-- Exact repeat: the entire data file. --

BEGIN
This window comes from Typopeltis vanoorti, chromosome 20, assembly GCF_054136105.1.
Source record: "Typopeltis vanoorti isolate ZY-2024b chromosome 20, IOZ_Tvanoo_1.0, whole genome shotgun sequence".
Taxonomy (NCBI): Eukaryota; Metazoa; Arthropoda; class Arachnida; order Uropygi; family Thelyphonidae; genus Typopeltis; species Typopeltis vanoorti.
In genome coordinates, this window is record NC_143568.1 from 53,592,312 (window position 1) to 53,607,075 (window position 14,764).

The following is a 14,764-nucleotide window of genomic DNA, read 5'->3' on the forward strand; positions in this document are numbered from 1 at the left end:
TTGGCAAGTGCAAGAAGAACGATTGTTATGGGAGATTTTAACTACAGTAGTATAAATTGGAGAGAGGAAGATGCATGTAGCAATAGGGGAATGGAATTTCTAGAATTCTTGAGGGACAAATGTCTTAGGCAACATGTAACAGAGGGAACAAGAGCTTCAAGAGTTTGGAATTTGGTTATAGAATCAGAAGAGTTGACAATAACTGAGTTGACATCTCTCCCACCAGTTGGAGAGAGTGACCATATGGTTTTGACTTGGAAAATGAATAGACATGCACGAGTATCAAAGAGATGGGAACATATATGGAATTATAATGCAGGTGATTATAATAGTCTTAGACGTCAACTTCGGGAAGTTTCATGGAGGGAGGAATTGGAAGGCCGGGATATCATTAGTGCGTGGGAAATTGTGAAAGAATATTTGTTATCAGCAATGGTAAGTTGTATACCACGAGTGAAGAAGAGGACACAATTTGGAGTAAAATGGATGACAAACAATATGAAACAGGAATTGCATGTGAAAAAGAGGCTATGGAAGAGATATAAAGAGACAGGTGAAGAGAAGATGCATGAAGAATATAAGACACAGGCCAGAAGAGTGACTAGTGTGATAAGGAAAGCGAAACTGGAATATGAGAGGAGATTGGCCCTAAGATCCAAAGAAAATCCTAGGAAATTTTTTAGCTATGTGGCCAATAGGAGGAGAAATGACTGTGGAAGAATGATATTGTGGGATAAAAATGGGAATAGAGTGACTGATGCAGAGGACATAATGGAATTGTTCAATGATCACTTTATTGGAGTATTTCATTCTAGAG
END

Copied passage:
This window comes from Typopeltis vanoorti, chromosome 20, assembly GCF_054136105.1.
Source record: "Typopeltis vanoorti isolate ZY-2024b chromosome 20, IOZ_Tvanoo_1.0, whole genome shotgun sequence".
Taxonomy (NCBI): Eukaryota; Metazoa; Arthropoda; class Arachnida; order Uropygi; family Thelyphonidae; genus Typopeltis; species Typopeltis vanoorti.
In genome coordinates, this window is record NC_143568.1 from 53,592,312 (window position 1) to 53,607,075 (window position 14,764).

The following is a 14,764-nucleotide window of genomic DNA, read 5'->3' on the forward strand; positions in this document are numbered from 1 at the left end:
TTGGCAAGTGCAAGAAGAACGATTGTTATGGGAGATTTTAACTACAGTAGTATAAATTGGAGAGAGGAAGATGCATGTAGCAATAGGGGAATGGAATTTCTAGAATTCTTGAGGGACAAATGTCTTAGGCAACATGTAACAGAGGGAACAAGAGCTTCAAGAGTTTGGAATTTGGTTATAGAATCAGAAGAGTTGACAATAACTGAGTTGACATCTCTCCCACCAGTTGGAGAGAGTGACCATATGGTTTTGACTTGGAAAATGAATAGACATGCACGAGTATCAAAGAGATGGGAACATATATGGAATTATAATGCAGGTGATTATAATAGTCTTAGACGTCAACTTCGGGAAGTTTCATGGAGGGAGGAATTGGAAGGCCGGGATATCATTAGTGCGTGGGAAATTGTGAAAGAATATTTGTTATCAGCAATGGTAAGTTGTATACCACGAGTGAAGAAGAGGACACAATTTGGAGTAAAATGGATGACAAACAATATGAAACAGGAATTGCATGTGAAAAAGAGGCTATGGAAGAGATATAAAGAGACAGGTGAAGAGAAGATGCATGAAGAATATAAGACACAGGCCAGAAGAGTGACTAGTGTGATAAGGAAAGCGAAACTGGAATATGAGAGGAGATTGGCCCTAAGATCCAAAGAAAATCCTAGGAAATTTTTTAGCTATGTGGCCAATAGGAGGAGAAATGACTGTGGAAGAATGATATTGTGGGATAAAAATGGGAATAGAGTGACTGATGCAGAGGACATAATGGAATTGTTCAATGATCACTTTATTGGAGTATTTCATTCTAGAG